Colorectal cancer: Screening. (2021, May 18). U.S. Retrieved from

Gupta, S., Bharti, B., Ahnen, D.J., Buchanan, D.D., Cheng, I.C., Cotterchio, M., Figueiredo, J.C., Gallinger, S.J., Haile, R.W., Jenkins, M.A., Lindor, N.M., Macrae, F.A., Le Marchand, L., Newcomb, P.A., Thibodeau, S.N., Win, A.K. & Martinez, M.E. (2020). Potential impact of family history–based screening guidelines on the detection of early-onset colorectal cancer. Cancer, 126, 3013-3020.

Lowery, J.T., Ahnen, D.J., Schroy, P.C., III, Hampel, H., Baxter, N., Boland, C.R., Burt, R.W., Butterly, L., Doerr, M., Doroshenk, M., Feero, W.G., Henrikson, N., Ladabaum, U., Lieberman, D., McFarland, E.G., Peterson, S.K., Raymond, M., Samadder, N.J., Syngal, S., Weber, T.K., Zauber, A.G. & Smith, R. (2016). Understanding the contribution of family history to colorectal cancer risk and its clinical implications: A state-of-the-science review. Cancer, 122, 2633-2645.

What are risk factors of colorectal cancer? (2021, February 8). Retrieved from

What should I know about screening? (2021, February 8). Retreived from

When should you start getting screened for colorectal cancer. (2021, February 4). Retrieved from

Wolf, A.M., Fontham, E.T., Church, T.R., Flowers, C.R., Guerra, C.E., LaMonte, S.J., Etzioni, R., McKenna, M.T., Oeffinger, K.C., Shih, Y.-C.T., Walter, L.C., Andrews, K.S., Brawley, O.W., Brooks, D., Fedewa, S.A., Manassaram-Baptiste, D., Siegel, R.L., Wender, R.C. & Smith, R.A. (2018). Colorectal cancer screening for average-risk adults: 2018 guideline update from the American Cancer Society. CA: A Cancer Journal for Clinicians, 68, 250-281.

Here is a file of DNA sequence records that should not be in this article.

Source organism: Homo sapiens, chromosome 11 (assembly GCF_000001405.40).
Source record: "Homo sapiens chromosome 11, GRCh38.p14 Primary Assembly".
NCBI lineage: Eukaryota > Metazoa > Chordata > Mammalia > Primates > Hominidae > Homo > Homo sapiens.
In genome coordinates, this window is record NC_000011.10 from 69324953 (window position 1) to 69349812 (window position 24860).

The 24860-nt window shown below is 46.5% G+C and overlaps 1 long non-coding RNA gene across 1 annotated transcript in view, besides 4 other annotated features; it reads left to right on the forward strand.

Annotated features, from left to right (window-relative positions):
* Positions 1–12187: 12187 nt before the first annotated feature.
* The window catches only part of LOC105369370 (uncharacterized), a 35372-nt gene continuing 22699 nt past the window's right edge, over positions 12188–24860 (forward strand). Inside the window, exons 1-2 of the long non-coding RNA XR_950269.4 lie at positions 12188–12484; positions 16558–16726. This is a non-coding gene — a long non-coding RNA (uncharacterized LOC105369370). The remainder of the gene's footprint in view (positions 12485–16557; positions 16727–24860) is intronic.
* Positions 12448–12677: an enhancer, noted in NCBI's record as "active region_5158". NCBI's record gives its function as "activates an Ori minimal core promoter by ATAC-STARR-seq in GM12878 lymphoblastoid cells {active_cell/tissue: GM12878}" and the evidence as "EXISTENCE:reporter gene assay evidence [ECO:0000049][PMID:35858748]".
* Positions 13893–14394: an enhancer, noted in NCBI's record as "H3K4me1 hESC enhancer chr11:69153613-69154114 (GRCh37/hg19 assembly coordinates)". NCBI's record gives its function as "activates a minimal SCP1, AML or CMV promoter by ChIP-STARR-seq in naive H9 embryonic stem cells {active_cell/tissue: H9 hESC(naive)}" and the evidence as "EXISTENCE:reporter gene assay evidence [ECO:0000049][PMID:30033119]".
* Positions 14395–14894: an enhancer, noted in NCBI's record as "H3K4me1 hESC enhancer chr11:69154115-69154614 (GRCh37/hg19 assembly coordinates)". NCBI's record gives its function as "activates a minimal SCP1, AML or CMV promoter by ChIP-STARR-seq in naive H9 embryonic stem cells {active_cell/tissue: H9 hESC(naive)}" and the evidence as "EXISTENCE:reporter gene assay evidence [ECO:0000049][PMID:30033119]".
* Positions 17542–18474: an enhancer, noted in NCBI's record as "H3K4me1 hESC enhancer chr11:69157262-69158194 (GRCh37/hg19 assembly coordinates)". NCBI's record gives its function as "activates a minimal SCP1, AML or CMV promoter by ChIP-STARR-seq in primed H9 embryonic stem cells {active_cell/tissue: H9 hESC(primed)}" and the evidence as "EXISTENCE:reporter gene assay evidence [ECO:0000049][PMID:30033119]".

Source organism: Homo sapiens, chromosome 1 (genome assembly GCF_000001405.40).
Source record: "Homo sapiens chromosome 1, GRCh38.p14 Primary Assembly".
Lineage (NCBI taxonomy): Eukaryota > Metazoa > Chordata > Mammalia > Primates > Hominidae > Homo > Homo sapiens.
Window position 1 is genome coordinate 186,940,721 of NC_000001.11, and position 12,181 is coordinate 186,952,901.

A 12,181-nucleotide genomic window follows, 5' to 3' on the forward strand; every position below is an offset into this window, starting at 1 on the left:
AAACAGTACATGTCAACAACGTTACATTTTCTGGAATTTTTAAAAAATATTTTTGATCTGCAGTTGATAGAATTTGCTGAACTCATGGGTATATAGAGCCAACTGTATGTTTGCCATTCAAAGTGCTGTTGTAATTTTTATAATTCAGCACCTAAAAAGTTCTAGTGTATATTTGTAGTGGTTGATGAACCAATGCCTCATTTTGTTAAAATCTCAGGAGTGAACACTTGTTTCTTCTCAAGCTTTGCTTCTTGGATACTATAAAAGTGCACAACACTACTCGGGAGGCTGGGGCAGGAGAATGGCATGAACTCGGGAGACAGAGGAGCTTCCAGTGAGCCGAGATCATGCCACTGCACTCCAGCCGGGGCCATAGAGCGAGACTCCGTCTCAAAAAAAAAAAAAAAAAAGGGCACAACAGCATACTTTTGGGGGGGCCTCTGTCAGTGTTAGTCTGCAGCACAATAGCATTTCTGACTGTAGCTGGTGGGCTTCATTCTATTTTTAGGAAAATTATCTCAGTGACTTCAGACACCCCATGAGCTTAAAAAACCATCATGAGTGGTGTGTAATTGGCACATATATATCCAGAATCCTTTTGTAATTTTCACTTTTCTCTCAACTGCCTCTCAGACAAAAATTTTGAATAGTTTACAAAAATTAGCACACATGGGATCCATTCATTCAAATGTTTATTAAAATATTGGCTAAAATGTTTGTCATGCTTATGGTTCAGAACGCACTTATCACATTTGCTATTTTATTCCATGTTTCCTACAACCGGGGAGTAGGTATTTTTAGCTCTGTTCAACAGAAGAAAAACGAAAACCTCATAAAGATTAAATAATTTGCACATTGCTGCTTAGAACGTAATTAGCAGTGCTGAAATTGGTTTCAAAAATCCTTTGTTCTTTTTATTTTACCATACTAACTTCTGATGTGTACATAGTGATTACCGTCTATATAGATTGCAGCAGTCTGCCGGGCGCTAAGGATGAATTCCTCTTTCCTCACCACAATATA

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A Sample Answer 2 For the Assignment: NU 629 Discussion 1: Men’s Health Planning

Title: NU 629 Discussion 1: Men’s Health Planning

What are the recommendations and sources or options for the colorectal cancer screening test? 

Colorectal cancer screening is an important tool for early detection when a person does not have symptoms (Center for Disease Control and Prevention [CDC], 2021). The United States Preventative Services Task Force (USPSTF) recommends colorectal cancer screening in all adults aged 45 to 75 years (U.S. Preventive Services Task Force [USPSTF], 2021). The regular screening guidelines recommend starting at age 45; however, certain criteria such as having a close relative who had polyps or colorectal cancer, inflammatory bowel disease, or a history of familial adenomatous polyposis or Lynch syndrome can increase the risks, and earlier screening is recommended (CDC, 2021).

Some screening test options and intervals are stool-based tests that include high-sensitivity guaiac fecal occult blood test (annually), stool DNA test (one to three years), or fecal immunochemical test (one to three years); direct visual tests such as a colonoscopy (every ten years), flexible sigmoidoscopy (every five to 10 years), or CT colonography (every five years) (USPSTF, 2021). The risks and benefits of each screening tool vary and may include a combination of these screening tests (USPSTF, 2021).